Iconography in the Church of the East


During my transition from the Assyrian into the Chaldean Church, one of the subjects that came up during discussions with others was the status of icons.  This was a minor issue in that it was questioned only by members who had no knowledge of the venerable history of the Church of the East.  As was posted during these times:

“many accuse our Church to be iconoclastic … our Church had a tradition and defended the use of them, and only through oppression and suppression did we start losing them”

Historically, Church of the East bishops and theologians mentioning and defending the veneration of Icons. This apologetic material fades out about the time that the Church is heavily persecuted and survives by having fled into the refuge of the mountains.  By the 14th century, persecution, destruction of churches and the killing of our teachers had taken a toll on the Church, and thus the marginalization of icons was a pragmatic direction.  This troubled times also led to church to become nepotic, with the episcopal sees being handed down within the family.  In 1450, Mar Shimun IV Basidi would make the patriarchal see hereditary, followed by other sees.

Liturgically, there are many instances in our rites, and the existing commentaries of them, where icons are mentioned. In fact, according to the Hudra, at the altar there should be a Gospel, a Cross, and an Icon of Christ. There are other instances where they are to be used, like in the baptism rite when a godparent is not present.

Even in the new Assyrian Catechism which was prepared for the patriarch by two priests in Chicago, the following is stated:

And, according to the Takhsa, in order for the priest to celebrate the Holy Qurbana (Holy Offering) there must be these three things; namely, The Holy Gospel, the Holy Cross, and the Icon of Christ.

Unfortunately, there is a disconnect due to external circumstances, and now among many of the faithful of the Assyrian church, there is ignorance regarding their veneration, mostly due to ignorance of the church’s true teachings and the influence of Islam in the old countries and Protestant theology in the diaspora.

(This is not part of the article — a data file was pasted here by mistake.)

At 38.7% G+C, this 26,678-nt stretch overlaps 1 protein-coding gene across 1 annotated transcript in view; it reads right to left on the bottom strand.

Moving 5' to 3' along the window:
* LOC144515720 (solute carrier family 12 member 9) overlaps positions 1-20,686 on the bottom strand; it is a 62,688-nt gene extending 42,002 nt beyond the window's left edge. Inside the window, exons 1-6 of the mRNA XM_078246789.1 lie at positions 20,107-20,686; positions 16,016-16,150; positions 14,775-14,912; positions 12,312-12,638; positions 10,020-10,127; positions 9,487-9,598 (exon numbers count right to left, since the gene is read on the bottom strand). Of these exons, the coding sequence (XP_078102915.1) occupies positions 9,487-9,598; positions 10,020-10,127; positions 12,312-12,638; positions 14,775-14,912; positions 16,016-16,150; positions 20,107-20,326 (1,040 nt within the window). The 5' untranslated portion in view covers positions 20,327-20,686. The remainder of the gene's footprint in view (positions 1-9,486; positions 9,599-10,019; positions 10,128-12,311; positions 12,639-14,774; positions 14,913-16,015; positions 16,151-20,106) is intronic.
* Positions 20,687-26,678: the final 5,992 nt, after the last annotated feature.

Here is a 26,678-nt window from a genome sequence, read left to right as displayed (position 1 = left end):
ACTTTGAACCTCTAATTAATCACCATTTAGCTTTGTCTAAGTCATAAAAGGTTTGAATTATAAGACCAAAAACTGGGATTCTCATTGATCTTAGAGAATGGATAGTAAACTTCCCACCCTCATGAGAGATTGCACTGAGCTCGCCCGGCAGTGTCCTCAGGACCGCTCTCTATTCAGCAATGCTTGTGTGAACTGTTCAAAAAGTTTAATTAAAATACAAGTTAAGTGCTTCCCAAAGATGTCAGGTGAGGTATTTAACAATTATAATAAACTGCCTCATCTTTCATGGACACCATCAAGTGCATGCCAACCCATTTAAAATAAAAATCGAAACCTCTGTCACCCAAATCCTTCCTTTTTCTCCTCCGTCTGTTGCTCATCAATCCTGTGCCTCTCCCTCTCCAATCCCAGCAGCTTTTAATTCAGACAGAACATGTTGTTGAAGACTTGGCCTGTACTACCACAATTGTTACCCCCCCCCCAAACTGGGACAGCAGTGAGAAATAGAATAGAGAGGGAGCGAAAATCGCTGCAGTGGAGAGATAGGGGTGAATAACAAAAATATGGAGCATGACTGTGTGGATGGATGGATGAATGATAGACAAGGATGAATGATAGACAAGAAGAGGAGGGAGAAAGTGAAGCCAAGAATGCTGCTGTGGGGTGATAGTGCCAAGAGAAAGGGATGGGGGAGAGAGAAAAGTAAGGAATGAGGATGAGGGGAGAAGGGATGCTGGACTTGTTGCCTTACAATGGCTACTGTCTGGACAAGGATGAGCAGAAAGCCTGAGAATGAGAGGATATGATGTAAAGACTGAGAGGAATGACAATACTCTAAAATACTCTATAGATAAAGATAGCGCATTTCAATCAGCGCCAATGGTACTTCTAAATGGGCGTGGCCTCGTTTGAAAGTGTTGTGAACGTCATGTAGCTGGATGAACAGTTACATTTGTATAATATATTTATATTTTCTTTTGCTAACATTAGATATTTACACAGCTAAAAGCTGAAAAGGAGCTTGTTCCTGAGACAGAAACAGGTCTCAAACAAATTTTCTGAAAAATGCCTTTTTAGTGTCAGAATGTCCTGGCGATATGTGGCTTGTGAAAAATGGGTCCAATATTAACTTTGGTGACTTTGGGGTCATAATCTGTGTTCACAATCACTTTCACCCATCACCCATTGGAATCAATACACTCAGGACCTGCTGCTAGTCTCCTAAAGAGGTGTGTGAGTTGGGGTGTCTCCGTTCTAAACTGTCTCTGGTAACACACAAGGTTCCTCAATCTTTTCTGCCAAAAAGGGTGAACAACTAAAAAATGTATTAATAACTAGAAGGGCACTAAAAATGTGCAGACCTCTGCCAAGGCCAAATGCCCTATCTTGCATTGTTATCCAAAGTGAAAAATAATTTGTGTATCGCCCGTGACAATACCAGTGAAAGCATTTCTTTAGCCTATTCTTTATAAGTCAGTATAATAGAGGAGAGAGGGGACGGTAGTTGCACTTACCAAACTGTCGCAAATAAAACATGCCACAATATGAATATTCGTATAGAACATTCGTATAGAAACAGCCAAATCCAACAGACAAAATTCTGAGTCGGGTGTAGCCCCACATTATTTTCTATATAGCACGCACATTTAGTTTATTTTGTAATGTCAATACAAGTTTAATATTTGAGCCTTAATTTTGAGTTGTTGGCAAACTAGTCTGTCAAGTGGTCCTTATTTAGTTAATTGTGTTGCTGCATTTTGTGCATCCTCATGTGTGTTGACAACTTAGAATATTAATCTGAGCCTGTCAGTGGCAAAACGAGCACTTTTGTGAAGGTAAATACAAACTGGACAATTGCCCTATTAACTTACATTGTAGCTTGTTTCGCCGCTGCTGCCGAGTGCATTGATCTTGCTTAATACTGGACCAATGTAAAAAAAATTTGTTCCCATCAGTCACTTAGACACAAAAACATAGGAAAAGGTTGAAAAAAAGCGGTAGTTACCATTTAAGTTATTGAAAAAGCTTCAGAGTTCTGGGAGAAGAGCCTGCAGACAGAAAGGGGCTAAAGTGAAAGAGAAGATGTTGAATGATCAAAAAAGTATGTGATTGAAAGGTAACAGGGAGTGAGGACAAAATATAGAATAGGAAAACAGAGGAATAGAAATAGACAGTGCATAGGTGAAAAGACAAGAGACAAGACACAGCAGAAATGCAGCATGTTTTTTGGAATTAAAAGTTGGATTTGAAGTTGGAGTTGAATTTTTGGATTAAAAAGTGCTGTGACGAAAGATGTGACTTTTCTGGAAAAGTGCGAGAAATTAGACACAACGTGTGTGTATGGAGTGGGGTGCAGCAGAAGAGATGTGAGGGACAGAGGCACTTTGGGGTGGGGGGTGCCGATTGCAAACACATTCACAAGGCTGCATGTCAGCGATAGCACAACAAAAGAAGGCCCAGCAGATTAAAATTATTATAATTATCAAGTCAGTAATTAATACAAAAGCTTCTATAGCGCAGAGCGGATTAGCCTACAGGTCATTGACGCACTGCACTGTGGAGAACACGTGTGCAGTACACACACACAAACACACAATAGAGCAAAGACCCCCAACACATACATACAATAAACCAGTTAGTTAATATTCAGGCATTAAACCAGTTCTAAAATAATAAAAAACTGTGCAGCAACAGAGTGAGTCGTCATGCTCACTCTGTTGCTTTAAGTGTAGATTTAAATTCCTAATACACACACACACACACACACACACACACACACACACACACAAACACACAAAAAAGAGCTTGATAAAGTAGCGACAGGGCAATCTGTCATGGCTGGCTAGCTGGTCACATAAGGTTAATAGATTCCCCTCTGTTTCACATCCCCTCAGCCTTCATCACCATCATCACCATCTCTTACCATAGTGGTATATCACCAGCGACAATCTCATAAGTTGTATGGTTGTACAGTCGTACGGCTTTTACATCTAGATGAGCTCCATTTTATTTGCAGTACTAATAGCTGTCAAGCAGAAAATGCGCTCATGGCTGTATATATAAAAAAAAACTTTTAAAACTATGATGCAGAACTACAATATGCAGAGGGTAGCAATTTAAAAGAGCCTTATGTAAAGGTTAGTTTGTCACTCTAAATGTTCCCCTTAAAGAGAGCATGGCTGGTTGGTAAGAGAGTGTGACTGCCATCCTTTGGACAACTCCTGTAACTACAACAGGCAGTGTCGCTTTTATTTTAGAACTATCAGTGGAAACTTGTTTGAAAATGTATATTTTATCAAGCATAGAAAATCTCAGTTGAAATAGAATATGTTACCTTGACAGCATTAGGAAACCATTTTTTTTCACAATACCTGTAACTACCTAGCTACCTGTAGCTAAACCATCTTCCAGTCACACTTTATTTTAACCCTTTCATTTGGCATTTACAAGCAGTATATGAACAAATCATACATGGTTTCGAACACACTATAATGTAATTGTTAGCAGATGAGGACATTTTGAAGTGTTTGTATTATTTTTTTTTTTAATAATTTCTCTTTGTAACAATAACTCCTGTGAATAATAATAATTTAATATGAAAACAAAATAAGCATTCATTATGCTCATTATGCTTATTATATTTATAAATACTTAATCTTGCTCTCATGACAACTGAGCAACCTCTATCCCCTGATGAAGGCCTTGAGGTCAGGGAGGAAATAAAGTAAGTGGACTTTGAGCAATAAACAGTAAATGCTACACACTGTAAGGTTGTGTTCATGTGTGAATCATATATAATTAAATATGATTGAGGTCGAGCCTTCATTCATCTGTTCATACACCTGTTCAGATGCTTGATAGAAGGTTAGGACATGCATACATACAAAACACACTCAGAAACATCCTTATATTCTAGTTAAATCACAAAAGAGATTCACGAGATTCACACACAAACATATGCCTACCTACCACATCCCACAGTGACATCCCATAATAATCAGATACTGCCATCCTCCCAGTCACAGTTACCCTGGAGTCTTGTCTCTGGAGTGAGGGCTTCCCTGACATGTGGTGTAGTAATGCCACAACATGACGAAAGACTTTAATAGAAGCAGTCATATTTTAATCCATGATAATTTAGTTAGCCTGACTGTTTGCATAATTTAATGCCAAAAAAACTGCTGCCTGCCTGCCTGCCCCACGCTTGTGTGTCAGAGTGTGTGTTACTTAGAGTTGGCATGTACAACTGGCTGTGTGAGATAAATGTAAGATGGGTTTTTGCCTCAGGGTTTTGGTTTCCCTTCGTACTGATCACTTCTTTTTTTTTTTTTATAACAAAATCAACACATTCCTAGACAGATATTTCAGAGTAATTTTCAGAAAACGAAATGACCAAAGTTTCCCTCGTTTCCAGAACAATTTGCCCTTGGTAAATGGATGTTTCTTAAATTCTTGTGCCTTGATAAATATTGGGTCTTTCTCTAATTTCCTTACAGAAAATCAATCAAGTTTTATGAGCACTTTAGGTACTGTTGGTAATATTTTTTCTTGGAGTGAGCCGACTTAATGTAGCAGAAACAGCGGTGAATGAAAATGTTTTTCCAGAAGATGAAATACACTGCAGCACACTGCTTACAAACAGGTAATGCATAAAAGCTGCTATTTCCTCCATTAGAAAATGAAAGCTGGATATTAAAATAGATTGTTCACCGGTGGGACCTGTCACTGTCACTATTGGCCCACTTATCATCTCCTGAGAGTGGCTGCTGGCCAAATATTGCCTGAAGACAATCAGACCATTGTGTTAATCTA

So there is definitely the place for icons in our Church’s history, liturgy, laws, and teachings… The fact is that historical persecution made the church not use icons, but before that devastation, there were statues in the churches in Seleucia-Ctesiphon, and icons, and paintings in gospels.  And the Chaldean Church carries on this tradition.  As Bishop Mar Sarhad Jammo stated in his pastoral letter this year:

Therefore, the Chaldean Catholic Church in its current common practice, that rejects iconoclasm, not only adheres to the orthodox doctrine, but reflects also faithfully the genuine Mesopotamian tradition.

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5 Responses to “Iconography in the Church of the East”

  1. Ian Says:

    Thank you for the interesting and informative history, Dcn Anthony.

    I think you mentioned the Hudra before but I cannot recall; as per your comment on it am I correct in thiking it is a commentary on the Liturgical Rites, or is it a spiritual work/commentary? And, similarly, what is the Takhsa?

    My prayers and warmest wishes for a blessed Lenten season to you and all your brothers and sisters.

  2. aboriente Says:

    Definitely my bad. 😦 Should have been careful with the foreign names.

    Hudra, a word meaning circle/cycle, refers to the book of hymns, prayers, readings, etc, of the church for the whole year. It is the equivalent of the Liturgy of the Hours.

    Takhsa, coming from to order or arrange, is the ordinances of the church liturgy.

  3. aboriente Says:

    My prayers for a blessed Lent to you as well. It has been too long since we have talked.

    Besides readings and such, I have set up something nice for this Lent. We are soon going to have a viewing of “Into Great Silence” at our Church. It’s a great way to encourage us along in our Lenten season. I have to warn people not to expect popcorn… the sound of it in their mouths will be louder than most of the movie. 😉

  4. Ian Says:

    No worries; thank you for the explanations. It is always good to learn.

    I saw “Into Great Silence” here; it is an amazing film. And a big 🙂 at the thought of popcorn breaking the silence.

  5. Ian Says:

    Oh — and yes: far too long since we have spoken. Hope to be able to catch up with you soon.

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